Over the past week I have noticed an owl hunting in our neighborhood at night. I have seen the owl in some of the trees in our yard.

I haven't seen the owl well enough to determine what kind it is, but it looked large while flying and it makes the classic who-whoo-who-whoo sounds when sitting in our trees.

Do I have to worry about it hunting my small, 3.6 kg (around 8 lbs) pomeranian/chihuahua when I let her out at night?

If so, what can I do to deter the owl from coming in our yard and do I need to go out with my dog to protect her?

  • In our neighborhood (in N. Viriginia) we regularly have a falcon sitting in our local trees, and more rarely (twice that I know of this summer) bald eagles. One of my neighbors in a condo with a balcony said her little Pomeranian was "going crazy" at the window and went to look and was being stared at by one of the eagles. Said it "looked hungry". :)
    – CGCampbell
    Commented Dec 21, 2015 at 14:16
  • For people answering... Let's not get carried away with anecdotal answers here. Don't forget that part of the question is asking how to protect/prevent a small dog from being attacked by owls.
    – Spidercat
    Commented Mar 23, 2016 at 14:45
  • A large barn owl swooped down to ttack my 3 month old blck Chihuahua last night. My dog has big ears like a bunny. Luckily I was out sitting on the steps waiting for my dog to finish at the time. I wave my arms like a mad woman and yelled a long nooo! The owl veered off and landed on my cyclone fence as I picked up my pup and ran back to the steps. I put the dog in the house, and turned to see the owl still sitting there watching me accusingly as if to say "Crazy lady, why did you take my food away?"
    – Lyn
    Commented Oct 4, 2021 at 16:36

5 Answers 5


Yes birds of prey can be a risk to small pets (and children!).

When we have our rabbits out in the yard we are always outside with them. As this video shows even a terrier on a leash surrounded by people is at some risk.

Other images of dogs and cats being attacked by birds of prey can be found on the internet. From these images it seems that animals in the 7 pound (3kg) range are at risk from birds of prey. How big does a pet need to be, in order to be relatively safe from attack by birds of prey?

The following images may be disturbing to some, mouse over will display them.

Small dog being attacked by hawk Owl attacks cat

The size of pet that can safely be left outside unsupervised depends on the size of predators in your area, as well the amount of protection that you have to keep predators out of your pets area.

If you leave your small pet outside unsupervised, you presumably have a fence to keep feral/neighborhood dogs out as well as yours in. You need to be aware of all the predators in your area, some like racoons can climb fences and occasionally attack cats and even dogs (rarely).

Some flying birds of prey like Eagles can carry off animals up to half of their body weight. Some source recommend that pets under 15 pounds (7kg) never be left outside unsupervised. I did not find good references for birds of prey eating dogs, I did find reliable references of them catching and eating foxes, it is not difficult to image that dogs would also be at risk.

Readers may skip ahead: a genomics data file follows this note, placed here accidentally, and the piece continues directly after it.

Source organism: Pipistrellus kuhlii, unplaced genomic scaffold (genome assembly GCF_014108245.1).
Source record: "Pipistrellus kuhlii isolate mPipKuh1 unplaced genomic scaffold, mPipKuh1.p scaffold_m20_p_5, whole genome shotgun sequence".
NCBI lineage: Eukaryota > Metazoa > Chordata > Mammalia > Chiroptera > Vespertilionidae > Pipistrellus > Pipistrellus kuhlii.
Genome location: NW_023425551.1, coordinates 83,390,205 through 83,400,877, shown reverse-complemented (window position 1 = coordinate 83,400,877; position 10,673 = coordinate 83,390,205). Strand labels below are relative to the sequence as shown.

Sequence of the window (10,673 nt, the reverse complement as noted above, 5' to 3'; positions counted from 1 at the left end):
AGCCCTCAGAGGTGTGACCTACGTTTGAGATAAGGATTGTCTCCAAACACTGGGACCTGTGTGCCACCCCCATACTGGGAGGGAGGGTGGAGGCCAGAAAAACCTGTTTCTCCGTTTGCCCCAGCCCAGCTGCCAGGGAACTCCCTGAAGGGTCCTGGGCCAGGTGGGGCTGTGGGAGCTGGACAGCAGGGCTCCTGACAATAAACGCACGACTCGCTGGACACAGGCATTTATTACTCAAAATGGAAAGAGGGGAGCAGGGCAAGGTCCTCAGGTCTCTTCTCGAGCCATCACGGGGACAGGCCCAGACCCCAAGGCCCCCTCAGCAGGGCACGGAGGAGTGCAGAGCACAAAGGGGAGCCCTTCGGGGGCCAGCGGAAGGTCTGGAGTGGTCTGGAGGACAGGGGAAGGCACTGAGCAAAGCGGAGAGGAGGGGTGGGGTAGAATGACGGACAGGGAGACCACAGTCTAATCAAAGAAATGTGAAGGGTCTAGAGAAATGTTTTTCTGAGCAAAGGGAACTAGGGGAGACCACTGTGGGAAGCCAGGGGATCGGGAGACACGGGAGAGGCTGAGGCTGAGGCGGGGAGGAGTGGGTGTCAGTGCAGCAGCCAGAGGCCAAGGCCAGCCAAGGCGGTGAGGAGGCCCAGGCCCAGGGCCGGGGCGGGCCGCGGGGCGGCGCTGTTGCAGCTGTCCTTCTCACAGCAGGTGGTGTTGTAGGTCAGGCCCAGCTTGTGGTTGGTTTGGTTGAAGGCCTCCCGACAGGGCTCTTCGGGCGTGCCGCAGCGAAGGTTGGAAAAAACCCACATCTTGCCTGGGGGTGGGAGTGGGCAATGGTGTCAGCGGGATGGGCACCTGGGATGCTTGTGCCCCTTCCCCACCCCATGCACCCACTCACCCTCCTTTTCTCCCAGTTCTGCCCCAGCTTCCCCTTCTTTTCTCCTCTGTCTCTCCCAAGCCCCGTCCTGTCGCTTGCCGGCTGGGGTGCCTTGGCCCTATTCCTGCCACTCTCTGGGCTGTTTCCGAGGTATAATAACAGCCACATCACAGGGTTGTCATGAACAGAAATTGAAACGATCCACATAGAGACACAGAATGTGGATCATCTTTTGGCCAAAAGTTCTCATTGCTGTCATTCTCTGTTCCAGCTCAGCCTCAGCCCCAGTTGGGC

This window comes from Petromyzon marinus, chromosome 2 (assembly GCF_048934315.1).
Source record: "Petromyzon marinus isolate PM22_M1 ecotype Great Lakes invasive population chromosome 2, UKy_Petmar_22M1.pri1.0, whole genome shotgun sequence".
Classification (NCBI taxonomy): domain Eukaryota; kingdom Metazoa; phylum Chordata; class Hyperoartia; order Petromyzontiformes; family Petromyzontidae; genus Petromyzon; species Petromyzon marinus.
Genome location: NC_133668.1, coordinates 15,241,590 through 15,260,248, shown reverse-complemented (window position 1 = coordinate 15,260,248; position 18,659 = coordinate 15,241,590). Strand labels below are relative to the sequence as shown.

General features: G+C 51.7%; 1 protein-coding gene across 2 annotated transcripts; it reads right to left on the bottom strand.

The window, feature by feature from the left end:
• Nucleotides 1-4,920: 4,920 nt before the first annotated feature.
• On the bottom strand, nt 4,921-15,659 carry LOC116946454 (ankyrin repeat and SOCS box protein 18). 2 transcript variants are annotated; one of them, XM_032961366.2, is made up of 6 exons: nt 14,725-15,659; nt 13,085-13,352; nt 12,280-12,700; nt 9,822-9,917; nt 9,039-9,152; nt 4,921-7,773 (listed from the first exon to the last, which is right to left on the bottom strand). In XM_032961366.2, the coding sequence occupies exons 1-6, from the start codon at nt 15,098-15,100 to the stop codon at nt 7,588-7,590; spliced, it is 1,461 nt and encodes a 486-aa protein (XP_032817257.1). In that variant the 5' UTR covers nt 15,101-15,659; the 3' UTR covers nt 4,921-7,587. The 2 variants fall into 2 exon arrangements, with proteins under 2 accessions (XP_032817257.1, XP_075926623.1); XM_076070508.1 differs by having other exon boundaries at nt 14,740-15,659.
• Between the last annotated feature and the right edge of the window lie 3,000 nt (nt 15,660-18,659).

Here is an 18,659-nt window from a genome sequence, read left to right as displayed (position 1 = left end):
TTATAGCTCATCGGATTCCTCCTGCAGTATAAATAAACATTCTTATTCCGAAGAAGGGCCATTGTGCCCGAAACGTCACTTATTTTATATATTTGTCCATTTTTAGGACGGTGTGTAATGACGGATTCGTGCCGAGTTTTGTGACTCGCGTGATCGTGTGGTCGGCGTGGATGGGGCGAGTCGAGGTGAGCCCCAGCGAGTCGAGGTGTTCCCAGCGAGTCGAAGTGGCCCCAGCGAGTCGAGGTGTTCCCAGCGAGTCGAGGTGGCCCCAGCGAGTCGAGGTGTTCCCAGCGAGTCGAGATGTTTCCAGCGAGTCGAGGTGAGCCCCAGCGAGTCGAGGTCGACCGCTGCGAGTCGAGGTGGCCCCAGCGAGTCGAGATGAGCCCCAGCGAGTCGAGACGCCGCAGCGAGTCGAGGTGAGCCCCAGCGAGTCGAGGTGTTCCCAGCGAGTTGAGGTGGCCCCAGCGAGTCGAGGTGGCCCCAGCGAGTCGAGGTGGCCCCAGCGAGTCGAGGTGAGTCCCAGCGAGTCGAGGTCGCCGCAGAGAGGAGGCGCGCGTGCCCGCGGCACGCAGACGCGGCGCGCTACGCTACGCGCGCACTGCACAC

Some Eagles have been known to take prey up to 4 times their own weight. While they are unable to fly away with prey this size, the will kill and eat it.

IMHO Pets under 15 pounds (7kg) should never be left out alone.



My 6 pound (2.7 kg) Maltese was attacked by an owl 2 days ago at 5 AM. The owl carried her about 12 m (40 feet) and dropped her. I took her to the emergency vet.

She is suffering from sores on her right side over her ribs and several sores all over her front left leg. She has an eye injury from being dropped on her head and bruises on her body, her left front leg and neck. She was so terribly traumatized that she cried at the top of her lungs for over an half hour.

She is recovering, although she is very tender and sore. I knew we had an owl that resided in our backyard - I could hear it sometimes at night.

It never crossed my mind what it might do. I now go out with my dog for her potty breaks and am thinking seriously of getting a dog run. A lesson learned the hard way at my dog's expense.


My dog was attacked by an owl tonight, I was watching my dog and it just swooped on him I ran outside and kicked the owl until it flew away. My dog was rushed to a vet hospital with puncture wounds on his head, neck, and eye. So yes they attack dogs!


My neighbor lost her small Yorkshire terrier last night and she suspects an owl. The dog was in the yard, but it is a large yard and the area is rural. She heard the dog yelping, but before she could get to her, the yelping stopped and there was no sign of the dog being there anymore. Another Yorkshire terrier was with her, but he was not harmed.


In theory yes, in reality no

Owls can, and have, in very rare cases attacked dogs. Few verified reports of this exist. In those cases, it has been the largest owls such as great horned owls attacking extremely small dogs.

Protection Options

In reality you don't really need to do anything. The odds of an owl attack are extremely small. In all likelihood the owl you've seen isn't large enough to be a threat to your dog.

If you want to though, you can put up something like "Nite-Guard" or another strobe type deterrent. These produce small flashes of light when triggered by aerial movement. In reality this is probably overkill. If you are truly concerned then going outside with your dog in the evening is probably the safest and easiest course of action.

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